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Back From Suspension, Urban Meyer Fields More Questions About Domestic Violence

Nick Evans
Urban Meyer addresses reporters at his first press conference following the end of his suspension on Monday, Sept. 17.

In a small auditorium Monday, Ohio State head football coach Urban Meyer strode to a podium and fielded questions about credibility, domestic violence and former receivers coach Zach Smith.

In the six weeks since Meyer was suspended by the university, the coach has apologized, re-apologized and clarified statements after each of his additions raised new concerns among critics. 

Meyer rejoined the team this week after serving a suspension related to his handling of allegations against Smith. But he’s still missing points in his explanations.

A restraining order filed by against Smith by his ex-wife Courtney Smith led to the assistant’s firing, and a troubling pattern of domestic violence and workplace misconduct emerged as more information came to the surface. Ohio State’s Board of Trustees intervened, forming an independent working group to investigate Meyer.

Based on their findings, university trustees decided to suspend Meyer for failing “to take sufficient management action relating to Zach Smith’s misconduct.”  But that decision didn’t sit well with everyone. One trustee, Jeffrey Wadsworth, chose to resign because he felt the punishment was too lenient.

Upon his return Monday, Meyer gave more mea culpas, but he also went to great lengths establishing extenuating circumstances for why he didn’t act sooner. He explained after hearing about police investigating Smith in 2015, he and Athletic Director Gene Smith monitored developments.

“As I was receiving updates, as it became close to the conclusion, what I was hearing back from law enforcement is that this was not domestic violence,” Meyer said. “That this was a very nasty divorce, child custody issues involved, but it was not domestic violence.”

Meyer reiterated this point over and over again. But the working group’s report found fault with Meyer and Smith’s decision—saying they relied too heavily on law enforcement. Instead, the report says, they should have alerted more university authorities so an internal investigation could commence.

Lead investigator Mary Jo White made that point specifically while announcing Meyer and Smith’s suspensions last month.

“In the domestic violence context especially, there are many cases in which abuse takes place but there is no arrest or criminal prosecution,” White said. “And so simply relying on law enforcement to take action in the face of such allegations is not in our view an adequate response.”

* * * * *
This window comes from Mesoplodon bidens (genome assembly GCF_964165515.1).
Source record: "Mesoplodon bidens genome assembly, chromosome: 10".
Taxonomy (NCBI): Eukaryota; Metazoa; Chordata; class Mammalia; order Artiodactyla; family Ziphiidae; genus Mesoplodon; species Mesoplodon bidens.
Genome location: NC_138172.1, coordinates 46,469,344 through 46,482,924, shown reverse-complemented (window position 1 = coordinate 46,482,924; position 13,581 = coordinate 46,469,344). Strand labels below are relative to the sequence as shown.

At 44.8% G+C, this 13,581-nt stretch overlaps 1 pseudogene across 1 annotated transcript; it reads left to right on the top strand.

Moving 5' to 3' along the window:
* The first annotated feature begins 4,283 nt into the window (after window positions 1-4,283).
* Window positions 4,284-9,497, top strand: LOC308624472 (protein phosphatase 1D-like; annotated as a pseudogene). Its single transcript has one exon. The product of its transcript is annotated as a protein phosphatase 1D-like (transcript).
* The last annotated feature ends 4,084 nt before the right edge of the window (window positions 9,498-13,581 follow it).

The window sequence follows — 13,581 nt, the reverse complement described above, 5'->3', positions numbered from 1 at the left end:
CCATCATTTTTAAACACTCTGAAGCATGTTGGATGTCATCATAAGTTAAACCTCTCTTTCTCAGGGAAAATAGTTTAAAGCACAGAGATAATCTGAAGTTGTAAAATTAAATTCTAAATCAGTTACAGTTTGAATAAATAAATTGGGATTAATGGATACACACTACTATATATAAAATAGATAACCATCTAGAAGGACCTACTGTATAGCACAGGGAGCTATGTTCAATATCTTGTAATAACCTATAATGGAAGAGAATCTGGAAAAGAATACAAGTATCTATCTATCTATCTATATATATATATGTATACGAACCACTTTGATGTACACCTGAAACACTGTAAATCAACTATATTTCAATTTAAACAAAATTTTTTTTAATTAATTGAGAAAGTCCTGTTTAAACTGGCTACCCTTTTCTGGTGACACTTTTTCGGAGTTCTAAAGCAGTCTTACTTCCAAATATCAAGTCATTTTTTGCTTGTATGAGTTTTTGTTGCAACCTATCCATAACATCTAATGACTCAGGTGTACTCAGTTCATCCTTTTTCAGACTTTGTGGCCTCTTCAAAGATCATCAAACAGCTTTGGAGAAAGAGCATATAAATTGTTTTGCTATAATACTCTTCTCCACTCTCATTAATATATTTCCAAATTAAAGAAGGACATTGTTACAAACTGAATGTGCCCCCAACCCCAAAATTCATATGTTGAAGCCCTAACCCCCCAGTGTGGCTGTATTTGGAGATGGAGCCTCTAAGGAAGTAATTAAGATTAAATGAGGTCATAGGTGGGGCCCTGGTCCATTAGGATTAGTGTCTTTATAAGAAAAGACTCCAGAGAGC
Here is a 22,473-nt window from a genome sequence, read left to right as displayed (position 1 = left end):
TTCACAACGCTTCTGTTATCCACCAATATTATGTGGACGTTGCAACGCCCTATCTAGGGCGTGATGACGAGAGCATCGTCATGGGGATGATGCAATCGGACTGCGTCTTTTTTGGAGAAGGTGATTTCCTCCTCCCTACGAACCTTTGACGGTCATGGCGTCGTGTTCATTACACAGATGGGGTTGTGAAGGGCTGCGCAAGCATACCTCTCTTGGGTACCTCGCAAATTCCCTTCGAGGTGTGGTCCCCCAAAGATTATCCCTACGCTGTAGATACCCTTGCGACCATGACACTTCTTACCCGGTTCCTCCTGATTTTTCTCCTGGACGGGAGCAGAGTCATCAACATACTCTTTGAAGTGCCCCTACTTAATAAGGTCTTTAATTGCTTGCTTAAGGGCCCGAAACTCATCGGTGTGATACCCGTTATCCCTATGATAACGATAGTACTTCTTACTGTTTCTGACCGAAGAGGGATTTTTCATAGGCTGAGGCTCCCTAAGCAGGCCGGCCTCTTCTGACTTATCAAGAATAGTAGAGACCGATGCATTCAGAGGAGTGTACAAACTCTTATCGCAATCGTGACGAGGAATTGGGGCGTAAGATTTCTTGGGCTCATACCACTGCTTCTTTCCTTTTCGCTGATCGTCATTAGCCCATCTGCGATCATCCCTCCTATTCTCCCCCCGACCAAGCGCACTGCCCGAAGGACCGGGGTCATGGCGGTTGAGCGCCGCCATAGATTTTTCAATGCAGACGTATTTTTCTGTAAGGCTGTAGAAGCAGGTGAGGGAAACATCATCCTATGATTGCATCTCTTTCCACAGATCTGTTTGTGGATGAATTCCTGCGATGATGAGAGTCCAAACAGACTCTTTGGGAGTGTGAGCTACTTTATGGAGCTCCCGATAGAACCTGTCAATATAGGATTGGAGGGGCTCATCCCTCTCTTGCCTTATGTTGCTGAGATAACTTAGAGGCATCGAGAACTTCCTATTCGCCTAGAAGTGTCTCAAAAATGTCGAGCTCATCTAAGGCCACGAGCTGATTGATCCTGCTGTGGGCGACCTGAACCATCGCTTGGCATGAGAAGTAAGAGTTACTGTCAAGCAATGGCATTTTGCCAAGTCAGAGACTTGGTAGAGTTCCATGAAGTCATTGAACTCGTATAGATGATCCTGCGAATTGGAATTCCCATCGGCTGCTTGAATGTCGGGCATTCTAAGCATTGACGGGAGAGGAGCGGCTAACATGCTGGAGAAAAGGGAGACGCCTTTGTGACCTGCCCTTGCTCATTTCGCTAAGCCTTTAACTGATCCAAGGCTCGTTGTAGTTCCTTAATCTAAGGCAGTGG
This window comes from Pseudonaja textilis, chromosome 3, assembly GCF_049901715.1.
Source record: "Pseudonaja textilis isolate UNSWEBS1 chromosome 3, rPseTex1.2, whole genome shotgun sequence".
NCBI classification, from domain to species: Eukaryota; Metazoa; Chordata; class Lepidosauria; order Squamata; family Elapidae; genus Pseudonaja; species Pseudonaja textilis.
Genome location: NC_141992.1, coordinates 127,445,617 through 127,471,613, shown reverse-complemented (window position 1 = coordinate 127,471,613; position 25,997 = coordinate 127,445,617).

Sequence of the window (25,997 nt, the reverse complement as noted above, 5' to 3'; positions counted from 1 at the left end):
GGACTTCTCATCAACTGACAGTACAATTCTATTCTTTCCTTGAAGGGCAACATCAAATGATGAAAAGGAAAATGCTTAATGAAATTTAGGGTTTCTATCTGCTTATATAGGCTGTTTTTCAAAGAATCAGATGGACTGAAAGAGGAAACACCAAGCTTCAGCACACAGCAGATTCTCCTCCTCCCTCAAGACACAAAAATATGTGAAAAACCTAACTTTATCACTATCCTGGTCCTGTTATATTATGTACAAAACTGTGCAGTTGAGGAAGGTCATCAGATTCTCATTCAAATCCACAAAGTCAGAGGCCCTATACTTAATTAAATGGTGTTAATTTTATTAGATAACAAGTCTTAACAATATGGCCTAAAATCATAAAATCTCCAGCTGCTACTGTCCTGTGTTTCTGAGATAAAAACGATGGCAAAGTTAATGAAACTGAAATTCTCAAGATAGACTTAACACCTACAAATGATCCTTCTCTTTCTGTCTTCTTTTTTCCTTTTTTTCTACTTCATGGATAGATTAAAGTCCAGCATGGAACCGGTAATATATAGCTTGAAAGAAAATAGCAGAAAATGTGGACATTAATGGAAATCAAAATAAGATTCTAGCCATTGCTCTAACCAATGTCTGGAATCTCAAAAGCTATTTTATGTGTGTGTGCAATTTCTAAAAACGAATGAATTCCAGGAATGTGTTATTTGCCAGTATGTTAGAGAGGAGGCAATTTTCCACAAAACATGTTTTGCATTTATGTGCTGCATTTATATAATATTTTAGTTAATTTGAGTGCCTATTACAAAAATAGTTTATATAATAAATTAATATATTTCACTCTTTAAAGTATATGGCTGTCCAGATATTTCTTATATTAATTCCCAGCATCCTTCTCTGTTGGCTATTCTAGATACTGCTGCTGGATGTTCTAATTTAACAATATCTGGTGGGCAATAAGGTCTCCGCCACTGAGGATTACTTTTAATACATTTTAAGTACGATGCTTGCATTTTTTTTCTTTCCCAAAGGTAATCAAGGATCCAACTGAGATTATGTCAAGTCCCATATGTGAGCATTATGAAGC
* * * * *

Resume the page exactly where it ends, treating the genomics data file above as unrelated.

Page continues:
Throughout his suspension, Meyer insisted he did not turn a blind eye to domestic violence, and he still resists that characterization.

Asked by one reporter if he believed that Courtney Smith was ever a victim of domestic violence, Meyer said, “I can only rely on what information I receive from the experts.”

On Twitter, shortly before Monday’s press conference, Meyer wrote, “I will always be sorry for what Courtney Smith and her family have gone through.” And he added, “I do not – never have and never will – condone domestic abuse.”

Central to the domestic violence claims are text messages. Courtney Smith shared photos of a 2015 incident with Shelley Meyer, and the working group report cast doubt on Urban and Shelley Meyer’s claims they never spoke about the allegations.

Meyer heard about a similar incident between Zach and Courtney Smith in 2009 while he was coaching in Florida. The independent report shows Meyer and his wife Shelley doubted Courtney Smith’s account of what happened.

But the website Eleven Warriors recently published photos from the Gainesville Police Department showing Courtney Smith with an apparent black eye after the episode.

“Character is very important,” Meyer said of his hiring of Zach Smith.

He justified the decision, noting two other schools gave him glowing recommendations. 

“When I was hiring him, I believed I hired the right guy,” Meyer said. “In hindsight now, I look back with all these other issues that took place during that time period, I did not hire the right guy.”

Those other issues, the Ohio State report found, included a trip to a strip club while recruiting, drug abuse, and having a sexual relationship with a secretary on the football staff. Running through a timeline leading to Smith’s firing, Meyer seemed more upset that he first learned of events from the police—rather than Smith himself. 

When Meyer describes where he went wrong, he emphasizes his tendency to give second chances, completely setting aside the matter of domestic violence.

“I saw a guy with work-related issues, that had two children and an ex-wife that he needed to support the way a man’s supposed to support them,” Meyer said. “And I went—you know, I was suspended for the fact that I went too far in trying to help a guy with these work-related issues.”

There’s also the question of Meyer’s text messages. When he turned his phone over to university authorities, it displayed no messages older than a year. Meyer insists he did not delete messages or set his phone to automatically delete them.

But the working group report notes he spoke with administrators about how to alter his phone settings to discard messages a year old or older.

Nick Evans was a reporter at WOSU's 89.7 NPR News. He spent four years in Tallahassee, Florida covering state government before joining the team at WOSU.